On Not Riding in a Helicopter
After a week and a half in Hawaii, my traveling buddy and I got into a huge, ridiculous fight.
Our shared vacation plans now in upheaval, I was also nursing both a really bad cold and the remnants of the anger, pain, resentment, and regret that such blowouts leave in their wake.
I vowed that nothing was going to stop me from enjoying paradise, though. I had heard from several sources that a helicopter ride around Maui was a not-to-be-missed event, which I readily believed after a couple of days exploring the beautiful island.
The rental car was in my fellow traveler’s name, a fact she had happily pointed out to me, so the next morning I found myself at the hotel’s shuttle counter booking transportation to the helipad with Concierge Rod.
Rod appeared a bit new to the task of booking shuttles – he had some trouble navigating the company’s electronic interface – but he was nice and helpful. We chatted while he figured out what he was doing. He asked me about my trip, where I was from, what kind of work I did. I told him I used to be a teacher and he told me he moved to Hawaii seven years ago.
Things didn’t start to get weird until after I told him I worked for the Navy in D.C.
“Oh! Do you have a lot of psychics?”
I have something of a poker face (or so I’ve been told), which is lucky because these encounters with near-lunacy happen to me with some frequency. I think I kept the same expression I had during the perfectly normal and bland portion of the conversation, but my mind was spinning. How I could possibly answer this apparently earnest question without saying something insulting?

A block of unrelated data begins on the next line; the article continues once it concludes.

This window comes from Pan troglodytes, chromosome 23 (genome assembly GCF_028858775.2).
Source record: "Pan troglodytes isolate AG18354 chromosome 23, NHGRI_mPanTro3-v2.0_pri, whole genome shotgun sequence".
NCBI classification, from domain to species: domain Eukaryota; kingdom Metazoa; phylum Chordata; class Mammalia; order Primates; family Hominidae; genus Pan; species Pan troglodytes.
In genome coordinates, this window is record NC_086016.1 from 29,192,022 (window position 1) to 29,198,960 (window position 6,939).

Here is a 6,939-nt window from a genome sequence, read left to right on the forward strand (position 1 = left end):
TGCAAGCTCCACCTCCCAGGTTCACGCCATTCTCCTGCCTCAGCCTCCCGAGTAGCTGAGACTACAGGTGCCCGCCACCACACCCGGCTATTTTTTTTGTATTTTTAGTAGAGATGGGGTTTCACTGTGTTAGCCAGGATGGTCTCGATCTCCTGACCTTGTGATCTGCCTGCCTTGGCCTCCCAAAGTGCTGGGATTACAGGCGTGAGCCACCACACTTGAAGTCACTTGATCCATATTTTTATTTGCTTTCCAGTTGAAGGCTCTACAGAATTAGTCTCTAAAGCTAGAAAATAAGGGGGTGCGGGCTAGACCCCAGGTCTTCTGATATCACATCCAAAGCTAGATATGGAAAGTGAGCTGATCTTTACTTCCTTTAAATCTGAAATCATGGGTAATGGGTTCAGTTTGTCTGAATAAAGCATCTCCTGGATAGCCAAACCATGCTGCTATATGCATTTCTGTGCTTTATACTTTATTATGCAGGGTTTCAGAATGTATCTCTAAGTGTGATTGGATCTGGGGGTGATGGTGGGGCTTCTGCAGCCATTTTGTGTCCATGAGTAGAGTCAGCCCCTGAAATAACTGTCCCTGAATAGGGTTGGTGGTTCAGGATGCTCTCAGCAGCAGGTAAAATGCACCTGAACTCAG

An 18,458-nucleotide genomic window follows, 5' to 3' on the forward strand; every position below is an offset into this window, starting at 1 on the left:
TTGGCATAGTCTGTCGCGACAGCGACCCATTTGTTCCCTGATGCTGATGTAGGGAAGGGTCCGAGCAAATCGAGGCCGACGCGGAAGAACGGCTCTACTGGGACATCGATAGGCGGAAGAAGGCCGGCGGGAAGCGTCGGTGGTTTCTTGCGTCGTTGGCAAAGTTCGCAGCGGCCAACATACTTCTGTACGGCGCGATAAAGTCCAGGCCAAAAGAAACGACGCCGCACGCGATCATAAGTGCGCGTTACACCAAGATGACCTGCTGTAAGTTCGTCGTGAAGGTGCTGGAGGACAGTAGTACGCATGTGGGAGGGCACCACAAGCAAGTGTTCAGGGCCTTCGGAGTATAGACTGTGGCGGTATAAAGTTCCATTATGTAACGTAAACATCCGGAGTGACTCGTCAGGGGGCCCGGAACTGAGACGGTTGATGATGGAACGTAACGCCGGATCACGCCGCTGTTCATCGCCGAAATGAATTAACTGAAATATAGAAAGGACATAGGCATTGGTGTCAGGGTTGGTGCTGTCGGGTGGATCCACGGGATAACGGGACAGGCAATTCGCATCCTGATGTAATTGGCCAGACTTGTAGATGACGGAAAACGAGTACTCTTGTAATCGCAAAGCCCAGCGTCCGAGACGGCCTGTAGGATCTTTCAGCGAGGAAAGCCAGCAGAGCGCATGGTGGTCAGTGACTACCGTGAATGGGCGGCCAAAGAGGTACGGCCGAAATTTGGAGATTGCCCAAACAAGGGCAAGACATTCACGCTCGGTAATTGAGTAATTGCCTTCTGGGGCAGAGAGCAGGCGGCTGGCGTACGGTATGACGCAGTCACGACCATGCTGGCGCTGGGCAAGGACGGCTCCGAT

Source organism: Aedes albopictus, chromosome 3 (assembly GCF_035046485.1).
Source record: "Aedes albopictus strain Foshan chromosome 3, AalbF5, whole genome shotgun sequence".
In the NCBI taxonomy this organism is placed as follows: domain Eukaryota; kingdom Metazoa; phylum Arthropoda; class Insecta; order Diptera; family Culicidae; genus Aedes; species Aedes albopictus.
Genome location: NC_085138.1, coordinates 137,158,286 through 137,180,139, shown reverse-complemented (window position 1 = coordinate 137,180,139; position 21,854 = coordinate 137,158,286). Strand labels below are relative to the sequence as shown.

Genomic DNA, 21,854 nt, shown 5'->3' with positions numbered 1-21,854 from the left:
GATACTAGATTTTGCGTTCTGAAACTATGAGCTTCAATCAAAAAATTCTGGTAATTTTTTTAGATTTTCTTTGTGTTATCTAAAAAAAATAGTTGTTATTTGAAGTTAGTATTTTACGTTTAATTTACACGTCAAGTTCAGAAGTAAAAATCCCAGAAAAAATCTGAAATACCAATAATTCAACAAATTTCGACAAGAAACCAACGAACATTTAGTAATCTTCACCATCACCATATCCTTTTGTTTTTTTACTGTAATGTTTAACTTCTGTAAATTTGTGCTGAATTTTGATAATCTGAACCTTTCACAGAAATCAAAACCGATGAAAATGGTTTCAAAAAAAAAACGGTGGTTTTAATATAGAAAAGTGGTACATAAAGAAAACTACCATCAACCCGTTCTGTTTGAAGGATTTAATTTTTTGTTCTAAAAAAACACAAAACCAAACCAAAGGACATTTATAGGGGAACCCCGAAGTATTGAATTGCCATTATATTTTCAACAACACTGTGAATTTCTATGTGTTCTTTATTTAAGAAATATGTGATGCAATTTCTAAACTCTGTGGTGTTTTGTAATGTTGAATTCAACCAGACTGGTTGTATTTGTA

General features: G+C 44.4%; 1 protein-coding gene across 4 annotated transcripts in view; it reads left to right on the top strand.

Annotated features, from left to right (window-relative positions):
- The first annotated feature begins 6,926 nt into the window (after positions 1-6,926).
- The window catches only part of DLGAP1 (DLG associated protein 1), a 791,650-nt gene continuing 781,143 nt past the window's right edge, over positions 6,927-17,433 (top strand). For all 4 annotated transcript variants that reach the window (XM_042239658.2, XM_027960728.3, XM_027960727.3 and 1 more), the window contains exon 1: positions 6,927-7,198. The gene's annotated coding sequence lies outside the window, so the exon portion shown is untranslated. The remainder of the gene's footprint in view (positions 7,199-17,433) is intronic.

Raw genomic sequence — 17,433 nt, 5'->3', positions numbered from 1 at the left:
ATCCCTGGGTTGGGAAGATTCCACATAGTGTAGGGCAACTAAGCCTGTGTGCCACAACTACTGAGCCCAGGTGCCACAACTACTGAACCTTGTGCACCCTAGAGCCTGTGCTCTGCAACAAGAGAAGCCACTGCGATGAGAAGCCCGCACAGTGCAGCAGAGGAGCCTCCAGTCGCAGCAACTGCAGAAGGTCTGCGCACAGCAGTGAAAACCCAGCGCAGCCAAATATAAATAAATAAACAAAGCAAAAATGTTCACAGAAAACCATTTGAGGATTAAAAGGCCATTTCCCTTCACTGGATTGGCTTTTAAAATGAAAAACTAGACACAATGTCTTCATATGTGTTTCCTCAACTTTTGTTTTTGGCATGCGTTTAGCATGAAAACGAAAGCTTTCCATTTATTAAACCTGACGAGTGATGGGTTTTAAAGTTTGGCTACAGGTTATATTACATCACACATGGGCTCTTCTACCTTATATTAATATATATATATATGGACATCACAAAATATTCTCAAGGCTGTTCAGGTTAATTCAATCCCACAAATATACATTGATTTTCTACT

“Well, I don’t do that kind of work …” I looked for his reaction; he was looking at me with interest. “But I do think it’s very interesting!” I added eagerly.
He looked back at the computer screen and said he would phone a cabbie friend off-line to see if he could get me a better deal.
Then, he told me, in a tone that conveyed how odd he thought the idea was, that he knows the Navy doesn’t employ psychics. He shook his head, as if to say, “silly girl.” I smiled, and he continued talking.
He didn’t mean my line of work. He meant my geographic location.
“I’m a psychic. A lot of us in Hawaii are.”
Well, he was trying to get me a discount. So, I took that opportunity to babble on about how I’d been itching to get my palm read, and there are A LOT of those in the D.C. area, and he seemed pleased.
He then appeared to want to practice his hobby on me. He started easy (“It looks like you’ve got a bit of a cold!”), then moved on to more challenging feats: my age.
“What are you … about thirty-two?”
My eyes might have bugged out on that one. Thirty-two! What a ridiculous notion! Psychic, indeed.
Now it was confirmed beyond a doubt that he was nothing but a crackpot, but I responded with a bright smile.
“Actually, I just turned 30.”
The ride from the hotel to the helipad takes about 45 minutes. I was sharing the shuttle with what I think was a family, but I couldn’t quite figure it out.
Behind me were a man and a woman, who I think were married. Behind them was a girl, who I think belonged to the man and woman I think were a couple. Next to the girl was another woman – an aunt? or a best friend?
Everyone was nice and friendly enough, which was good because my coughing had kept me up all night and I was especially tried and irritated. The family apparently had plenty of time before their flight and good-naturedly told the driver to ensure I got to the helipad first as he had been late picking me up.
I noticed that the aunt/friend seemed to take more of an interest in overseeing the girl than the woman I thought was the girl’s mother. I began speculating on their various relationships and finally convinced myself that I was in the company of polygamists. The Sister Wife was disciplining the child, so the mother seemed not to care. Clearly, this was a Big Love situation.